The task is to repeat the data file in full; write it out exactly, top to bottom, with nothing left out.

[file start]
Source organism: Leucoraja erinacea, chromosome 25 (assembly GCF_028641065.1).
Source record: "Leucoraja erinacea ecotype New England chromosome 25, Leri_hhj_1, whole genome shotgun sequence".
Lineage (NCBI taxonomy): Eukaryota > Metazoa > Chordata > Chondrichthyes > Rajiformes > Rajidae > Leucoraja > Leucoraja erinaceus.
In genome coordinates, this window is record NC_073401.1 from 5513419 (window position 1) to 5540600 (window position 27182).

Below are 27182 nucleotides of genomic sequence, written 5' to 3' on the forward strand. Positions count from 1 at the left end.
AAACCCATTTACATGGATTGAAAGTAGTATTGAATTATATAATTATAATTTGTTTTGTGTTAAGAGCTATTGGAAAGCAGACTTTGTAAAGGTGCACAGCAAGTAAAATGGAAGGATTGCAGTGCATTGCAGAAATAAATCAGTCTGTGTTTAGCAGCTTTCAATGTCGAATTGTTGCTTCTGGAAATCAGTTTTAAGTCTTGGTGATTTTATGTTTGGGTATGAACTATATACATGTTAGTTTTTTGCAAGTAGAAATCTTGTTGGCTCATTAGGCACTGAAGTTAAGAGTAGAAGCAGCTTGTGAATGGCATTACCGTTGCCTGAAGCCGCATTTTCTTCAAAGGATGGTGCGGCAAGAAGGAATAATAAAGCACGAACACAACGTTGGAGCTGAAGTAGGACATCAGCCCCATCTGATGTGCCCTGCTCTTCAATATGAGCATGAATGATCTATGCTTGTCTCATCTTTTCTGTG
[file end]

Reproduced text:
Source organism: Leucoraja erinacea, chromosome 25 (assembly GCF_028641065.1).
Source record: "Leucoraja erinacea ecotype New England chromosome 25, Leri_hhj_1, whole genome shotgun sequence".
Lineage (NCBI taxonomy): Eukaryota > Metazoa > Chordata > Chondrichthyes > Rajiformes > Rajidae > Leucoraja > Leucoraja erinaceus.
In genome coordinates, this window is record NC_073401.1 from 5513419 (window position 1) to 5540600 (window position 27182).

Below are 27182 nucleotides of genomic sequence, written 5' to 3' on the forward strand. Positions count from 1 at the left end.
AAACCCATTTACATGGATTGAAAGTAGTATTGAATTATATAATTATAATTTGTTTTGTGTTAAGAGCTATTGGAAAGCAGACTTTGTAAAGGTGCACAGCAAGTAAAATGGAAGGATTGCAGTGCATTGCAGAAATAAATCAGTCTGTGTTTAGCAGCTTTCAATGTCGAATTGTTGCTTCTGGAAATCAGTTTTAAGTCTTGGTGATTTTATGTTTGGGTATGAACTATATACATGTTAGTTTTTTGCAAGTAGAAATCTTGTTGGCTCATTAGGCACTGAAGTTAAGAGTAGAAGCAGCTTGTGAATGGCATTACCGTTGCCTGAAGCCGCATTTTCTTCAAAGGATGGTGCGGCAAGAAGGAATAATAAAGCACGAACACAACGTTGGAGCTGAAGTAGGACATCAGCCCCATCTGATGTGCCCTGCTCTTCAATATGAGCATGAATGATCTATGCTTGTCTCATCTTTTCTGTG